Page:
“I wanted to set a precedent so that other human rights activists and other young women can speak out and can use their right to freedom of expression without the fear of being silenced in the name of religion,” she said.

Additional Sessions Judge Ayesha Arshad in Peshawar dismissed a bail application for Khan.

Seen as ‘daring’ decision

Some see the order that led to the arrest of Khan as a bold move by Arshad.

Noreen Naseer, a professor of political science at the University of Peshawar, credited Arshad for her “daring” decision.

“It has set a precedent that if anyone tried to malign, threat[en], or use any other mode to harass and scare the women activists, then the consequences will be of serious nature,” Naseer said.

Gulalai’s actions were also celebrated by other activists.

“I think she did the right thing and took a big step that most women don’t, because harassers are the majority, especially if they belong to political parties,” Nadia Khan, a social media activist, told VOA.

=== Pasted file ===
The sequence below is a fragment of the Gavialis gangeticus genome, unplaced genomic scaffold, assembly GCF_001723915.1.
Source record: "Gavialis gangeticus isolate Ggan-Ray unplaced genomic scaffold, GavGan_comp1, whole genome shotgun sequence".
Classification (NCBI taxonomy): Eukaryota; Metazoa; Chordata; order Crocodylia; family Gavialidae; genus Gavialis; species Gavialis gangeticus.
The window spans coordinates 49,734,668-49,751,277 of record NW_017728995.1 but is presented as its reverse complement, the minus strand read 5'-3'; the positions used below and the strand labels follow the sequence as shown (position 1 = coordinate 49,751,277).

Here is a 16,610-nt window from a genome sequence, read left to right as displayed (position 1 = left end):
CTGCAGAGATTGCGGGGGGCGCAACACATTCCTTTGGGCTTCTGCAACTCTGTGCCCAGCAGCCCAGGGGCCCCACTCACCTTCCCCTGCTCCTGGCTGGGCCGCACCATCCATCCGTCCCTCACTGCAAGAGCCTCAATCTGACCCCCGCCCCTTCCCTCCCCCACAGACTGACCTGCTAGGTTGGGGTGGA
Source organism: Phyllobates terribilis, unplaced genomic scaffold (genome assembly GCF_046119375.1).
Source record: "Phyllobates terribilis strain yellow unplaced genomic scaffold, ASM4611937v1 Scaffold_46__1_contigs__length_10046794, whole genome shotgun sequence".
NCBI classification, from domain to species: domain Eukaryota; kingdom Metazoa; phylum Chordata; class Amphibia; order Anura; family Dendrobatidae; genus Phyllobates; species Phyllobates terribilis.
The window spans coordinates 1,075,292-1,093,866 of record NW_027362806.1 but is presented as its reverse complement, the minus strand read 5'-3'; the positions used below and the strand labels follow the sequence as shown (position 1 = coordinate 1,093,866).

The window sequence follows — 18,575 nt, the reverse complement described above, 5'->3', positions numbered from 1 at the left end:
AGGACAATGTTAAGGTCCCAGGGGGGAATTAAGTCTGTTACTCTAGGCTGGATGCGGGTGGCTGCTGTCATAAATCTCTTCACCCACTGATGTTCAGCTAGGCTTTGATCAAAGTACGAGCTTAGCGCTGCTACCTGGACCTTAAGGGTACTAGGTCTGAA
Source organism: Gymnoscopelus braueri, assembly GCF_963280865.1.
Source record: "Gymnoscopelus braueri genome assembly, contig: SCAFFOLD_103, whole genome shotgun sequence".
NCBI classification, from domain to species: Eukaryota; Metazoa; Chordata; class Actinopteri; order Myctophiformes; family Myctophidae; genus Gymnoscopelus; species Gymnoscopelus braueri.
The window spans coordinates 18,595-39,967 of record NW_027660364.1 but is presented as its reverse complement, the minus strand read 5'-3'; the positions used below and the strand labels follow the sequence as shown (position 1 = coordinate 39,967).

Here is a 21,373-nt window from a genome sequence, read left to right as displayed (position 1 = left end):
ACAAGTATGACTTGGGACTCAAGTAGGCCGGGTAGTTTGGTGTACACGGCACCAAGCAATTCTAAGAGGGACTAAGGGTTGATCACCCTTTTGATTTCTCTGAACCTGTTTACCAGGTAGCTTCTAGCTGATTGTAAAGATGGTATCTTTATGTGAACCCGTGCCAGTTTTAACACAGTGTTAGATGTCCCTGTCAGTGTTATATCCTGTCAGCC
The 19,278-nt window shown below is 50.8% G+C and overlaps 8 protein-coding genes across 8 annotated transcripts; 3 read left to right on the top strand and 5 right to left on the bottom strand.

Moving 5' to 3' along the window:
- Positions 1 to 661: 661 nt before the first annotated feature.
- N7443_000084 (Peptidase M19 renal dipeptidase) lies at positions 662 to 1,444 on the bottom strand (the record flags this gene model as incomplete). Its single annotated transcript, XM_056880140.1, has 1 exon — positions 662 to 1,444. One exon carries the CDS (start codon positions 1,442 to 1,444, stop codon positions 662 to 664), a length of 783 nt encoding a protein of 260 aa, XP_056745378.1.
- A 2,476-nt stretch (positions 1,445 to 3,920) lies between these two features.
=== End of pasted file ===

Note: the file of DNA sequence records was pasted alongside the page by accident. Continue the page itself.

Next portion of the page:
“I think Gulalai has given hope to women who go through this and are convinced by men to let it go because of the consequences,” Nadia Khan added.

Gulalai’s Aware Girls organization, which is based in Peshawar, has been working for gender equality, education and female empowerment in the border regions of Afghanistan and Pakistan. Her work as an activist has brought other cases of harassment as well.
FILE - Malala Yousafzai attends a ceremony with United Nations Secretary-General Antonio Guterres after being selected a United Nations messenger of peace in New York, April 10, 2017.
FILE - Malala Yousafzai attends a ceremony with United Nations Secretary-General Antonio Guterres after being selected a United Nations messenger of peace in New York, April 10, 2017.

Her organization is also cooperating with the Malala Fund, a global organization that works to provide education for girls in countries around the world. The fund is named after Malala Yousafzai, who won the Nobel Peace Prize in 2014 for her activism in education and her resilience against the Taliban.

Gulalai founded Aware Girls at the age of 16 and has since received international recognition for her activism, including being given the Anna Politkovskaya Award, established in the name of a slain Moscow journalist.

Abuse of blasphemy laws

The anti-blasphemy law remains a controversial issue in the Muslim-majority country where anyone labeled as blasphemous faces dangerous consequences.